Lately, I’m feeling like I’m floundering in the mom department. I was on top of things when my job in shaping August’s character (like, 3 months ago) was teaching him to say “thank you” and nudging him to use “please” in an appropriate way. I was feeling proud in social situations when his sweet two year old self said “thank you” to the grown up in the room, without being coerced.
But tonight I’m recovering from a full day (Tuesday afternoon to Wednesday afternoon) with August’s little buddy Alton staying over while his parents celebrated a night away for their anniversary. Alton and August are sweet friends and I love watching them communicate and play together. But, my son is demanding. And stubborn. And rude. So far I’ve failed to teach him that yelling, “Come play, NOW!” at his friend who is obviously far more interested in the trains than in August’s game of the moment, is not the way to be a friend.
As I watched August in a close-up relationship with another kid, I felt a rising bile of fear in my throat. How am I going to teach him to be kind, to share but not be a pushover? Where’s the balance between forming a leader who serves others and forming a weakling who gives every toy away? How do I encourage August’s boyishness (his constant need to jump on the bed) and still teach him how to be appropriate with furniture (especially in other people’s homes)? This is not as simple as please and thank you.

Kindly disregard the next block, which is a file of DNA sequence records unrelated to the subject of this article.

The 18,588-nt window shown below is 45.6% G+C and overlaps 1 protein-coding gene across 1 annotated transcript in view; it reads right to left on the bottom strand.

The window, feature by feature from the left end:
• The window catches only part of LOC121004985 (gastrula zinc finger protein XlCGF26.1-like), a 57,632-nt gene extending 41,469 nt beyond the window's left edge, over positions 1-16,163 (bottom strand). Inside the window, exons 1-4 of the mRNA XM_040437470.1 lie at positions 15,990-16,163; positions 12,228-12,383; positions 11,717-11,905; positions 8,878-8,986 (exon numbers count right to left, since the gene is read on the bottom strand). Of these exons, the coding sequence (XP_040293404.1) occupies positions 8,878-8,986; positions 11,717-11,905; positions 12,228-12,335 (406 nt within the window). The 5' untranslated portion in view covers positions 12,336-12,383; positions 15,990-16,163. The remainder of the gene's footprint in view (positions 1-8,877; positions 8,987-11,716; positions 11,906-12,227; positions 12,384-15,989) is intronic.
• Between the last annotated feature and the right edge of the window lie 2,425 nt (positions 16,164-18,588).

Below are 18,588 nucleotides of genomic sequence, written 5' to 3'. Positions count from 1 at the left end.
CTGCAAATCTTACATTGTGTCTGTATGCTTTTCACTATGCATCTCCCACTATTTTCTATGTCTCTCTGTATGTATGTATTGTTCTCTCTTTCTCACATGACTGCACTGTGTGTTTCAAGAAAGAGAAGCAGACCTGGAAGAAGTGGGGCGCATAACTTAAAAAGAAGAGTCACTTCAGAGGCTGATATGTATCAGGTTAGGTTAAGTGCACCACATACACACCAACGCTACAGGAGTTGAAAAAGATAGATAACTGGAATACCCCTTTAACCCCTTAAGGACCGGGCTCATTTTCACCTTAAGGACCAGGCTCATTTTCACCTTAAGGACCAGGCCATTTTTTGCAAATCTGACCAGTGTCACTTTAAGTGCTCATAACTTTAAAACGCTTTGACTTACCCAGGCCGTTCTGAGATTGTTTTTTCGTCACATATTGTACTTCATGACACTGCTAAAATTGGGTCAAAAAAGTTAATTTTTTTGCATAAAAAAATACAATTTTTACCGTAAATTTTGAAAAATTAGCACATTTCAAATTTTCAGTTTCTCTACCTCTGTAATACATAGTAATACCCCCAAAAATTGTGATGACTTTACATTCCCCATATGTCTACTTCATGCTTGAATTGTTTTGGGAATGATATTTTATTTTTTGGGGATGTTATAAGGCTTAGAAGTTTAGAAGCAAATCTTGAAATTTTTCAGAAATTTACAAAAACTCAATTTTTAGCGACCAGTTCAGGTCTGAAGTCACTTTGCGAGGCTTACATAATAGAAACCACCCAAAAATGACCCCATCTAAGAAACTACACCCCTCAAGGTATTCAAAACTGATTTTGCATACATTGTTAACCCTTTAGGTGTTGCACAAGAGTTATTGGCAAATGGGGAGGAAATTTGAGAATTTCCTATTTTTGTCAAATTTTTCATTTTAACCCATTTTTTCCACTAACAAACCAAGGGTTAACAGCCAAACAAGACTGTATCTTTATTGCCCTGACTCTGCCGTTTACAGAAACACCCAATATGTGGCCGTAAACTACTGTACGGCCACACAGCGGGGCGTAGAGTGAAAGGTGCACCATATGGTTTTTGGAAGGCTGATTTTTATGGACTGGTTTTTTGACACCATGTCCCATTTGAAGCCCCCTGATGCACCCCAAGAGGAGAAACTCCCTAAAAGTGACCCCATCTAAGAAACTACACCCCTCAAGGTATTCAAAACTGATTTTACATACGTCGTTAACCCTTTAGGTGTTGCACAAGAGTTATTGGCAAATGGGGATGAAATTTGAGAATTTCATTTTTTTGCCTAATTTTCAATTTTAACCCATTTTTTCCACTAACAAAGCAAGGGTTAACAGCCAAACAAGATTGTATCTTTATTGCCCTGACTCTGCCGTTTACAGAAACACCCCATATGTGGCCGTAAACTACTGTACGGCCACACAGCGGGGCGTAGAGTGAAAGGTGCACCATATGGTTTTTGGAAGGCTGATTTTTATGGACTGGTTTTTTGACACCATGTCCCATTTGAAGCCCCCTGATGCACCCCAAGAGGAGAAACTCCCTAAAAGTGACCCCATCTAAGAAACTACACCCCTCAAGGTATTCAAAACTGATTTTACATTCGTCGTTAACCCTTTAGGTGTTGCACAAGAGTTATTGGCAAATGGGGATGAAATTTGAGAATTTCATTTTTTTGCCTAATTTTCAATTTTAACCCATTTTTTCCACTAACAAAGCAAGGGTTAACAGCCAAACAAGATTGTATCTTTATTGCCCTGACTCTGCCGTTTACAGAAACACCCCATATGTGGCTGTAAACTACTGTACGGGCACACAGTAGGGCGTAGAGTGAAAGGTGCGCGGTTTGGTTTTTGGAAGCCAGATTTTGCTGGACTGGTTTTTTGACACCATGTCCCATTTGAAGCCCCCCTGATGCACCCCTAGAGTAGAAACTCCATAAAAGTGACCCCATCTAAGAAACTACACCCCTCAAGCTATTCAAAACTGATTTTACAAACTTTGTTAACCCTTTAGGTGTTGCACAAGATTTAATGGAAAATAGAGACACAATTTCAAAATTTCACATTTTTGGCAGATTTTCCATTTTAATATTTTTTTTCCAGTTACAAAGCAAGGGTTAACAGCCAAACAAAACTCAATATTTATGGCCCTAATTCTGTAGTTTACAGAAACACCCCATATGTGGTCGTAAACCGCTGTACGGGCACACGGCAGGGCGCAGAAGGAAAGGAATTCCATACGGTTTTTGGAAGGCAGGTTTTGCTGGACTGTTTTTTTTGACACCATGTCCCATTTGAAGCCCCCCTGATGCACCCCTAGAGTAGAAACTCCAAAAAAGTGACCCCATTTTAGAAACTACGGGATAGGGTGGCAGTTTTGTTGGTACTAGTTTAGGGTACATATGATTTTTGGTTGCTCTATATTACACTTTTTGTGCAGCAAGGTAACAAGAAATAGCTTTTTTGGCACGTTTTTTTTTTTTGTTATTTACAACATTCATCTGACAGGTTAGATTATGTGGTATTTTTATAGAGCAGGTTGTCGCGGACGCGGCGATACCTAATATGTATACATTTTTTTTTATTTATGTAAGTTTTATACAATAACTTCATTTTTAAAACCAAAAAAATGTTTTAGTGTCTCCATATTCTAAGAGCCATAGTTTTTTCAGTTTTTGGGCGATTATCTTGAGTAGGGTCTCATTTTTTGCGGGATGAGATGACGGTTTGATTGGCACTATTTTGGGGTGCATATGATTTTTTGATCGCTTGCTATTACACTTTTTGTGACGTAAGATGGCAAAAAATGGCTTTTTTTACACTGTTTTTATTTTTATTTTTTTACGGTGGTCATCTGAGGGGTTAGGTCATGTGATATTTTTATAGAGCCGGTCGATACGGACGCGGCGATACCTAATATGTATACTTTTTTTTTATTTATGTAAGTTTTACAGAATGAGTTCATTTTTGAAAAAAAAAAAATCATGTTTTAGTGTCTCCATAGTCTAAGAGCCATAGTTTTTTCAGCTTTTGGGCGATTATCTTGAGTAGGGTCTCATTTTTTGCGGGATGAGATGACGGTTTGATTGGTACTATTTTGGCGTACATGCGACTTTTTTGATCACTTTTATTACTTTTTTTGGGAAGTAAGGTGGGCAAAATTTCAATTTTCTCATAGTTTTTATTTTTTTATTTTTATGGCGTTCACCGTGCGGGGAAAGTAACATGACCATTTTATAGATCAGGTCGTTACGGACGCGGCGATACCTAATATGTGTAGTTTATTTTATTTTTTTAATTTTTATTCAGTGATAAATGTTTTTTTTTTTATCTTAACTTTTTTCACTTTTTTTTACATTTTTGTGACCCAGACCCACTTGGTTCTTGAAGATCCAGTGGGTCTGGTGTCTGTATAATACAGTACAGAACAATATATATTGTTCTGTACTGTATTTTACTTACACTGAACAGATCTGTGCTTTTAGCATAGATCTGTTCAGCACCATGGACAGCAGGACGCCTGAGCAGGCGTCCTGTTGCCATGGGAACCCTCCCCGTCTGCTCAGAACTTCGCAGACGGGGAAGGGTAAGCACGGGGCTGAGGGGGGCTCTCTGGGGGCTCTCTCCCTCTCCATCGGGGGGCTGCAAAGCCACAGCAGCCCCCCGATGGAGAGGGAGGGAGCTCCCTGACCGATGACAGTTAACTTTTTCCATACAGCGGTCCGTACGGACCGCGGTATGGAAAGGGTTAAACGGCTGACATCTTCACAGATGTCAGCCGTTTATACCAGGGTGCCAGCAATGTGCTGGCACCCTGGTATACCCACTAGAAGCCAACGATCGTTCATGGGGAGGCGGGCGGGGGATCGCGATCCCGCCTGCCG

One thing I did love seeing was August and Alton’s shared nerdiness when it comes to books. Alton’s family is about as bookish as we are (probably more…his dad works for a super cool national Lit journal). So he and August both have tendencies toward their books. Alton’s a little edgier. His favorite book is The Man Who Lost His Head. Enough said.
I loved watching them tear through the bookshelves and sit by themselves looking through books, leaving a mass of book bodies lying on top of each other. I was thinking about that when I came across this article from the Wall Street Journal titled “How to Raise Boys that Read.” (Shouldn’t it be boys who read? Just saying.) The article focuses on the growing problem among boys (from all socio-economic backgrounds) who are scoring ten points behind girls in reading proficiency. The culprit? What else: electronic media.
My son already knows how to clear my computer screen when the screen saver arrives mid-Skype chat. He regularly hits “play” on his cd player in his room when he goes in to play with toys. And he begs to watch TV any chance he can get.
I’m trying to lay down the media laws, but I know this is only the beginning of a difficult and hard won battle. We’re not going to be a family without a TV. So for us it has to be about balance. How are we going to teach our kids to value a Saturday afternoon of reading on the bed over a solitary and brain numbing game on the DS? How are we going to feed the imagination of that little boy and his love for those beautiful cardboard-paged books?
These are just among the many parental questions I will probably never figure out. But I’d love for you to read the article and give me your thoughts. (Even you, person with no children: Did your parents give you any tools to feed your love for reading?)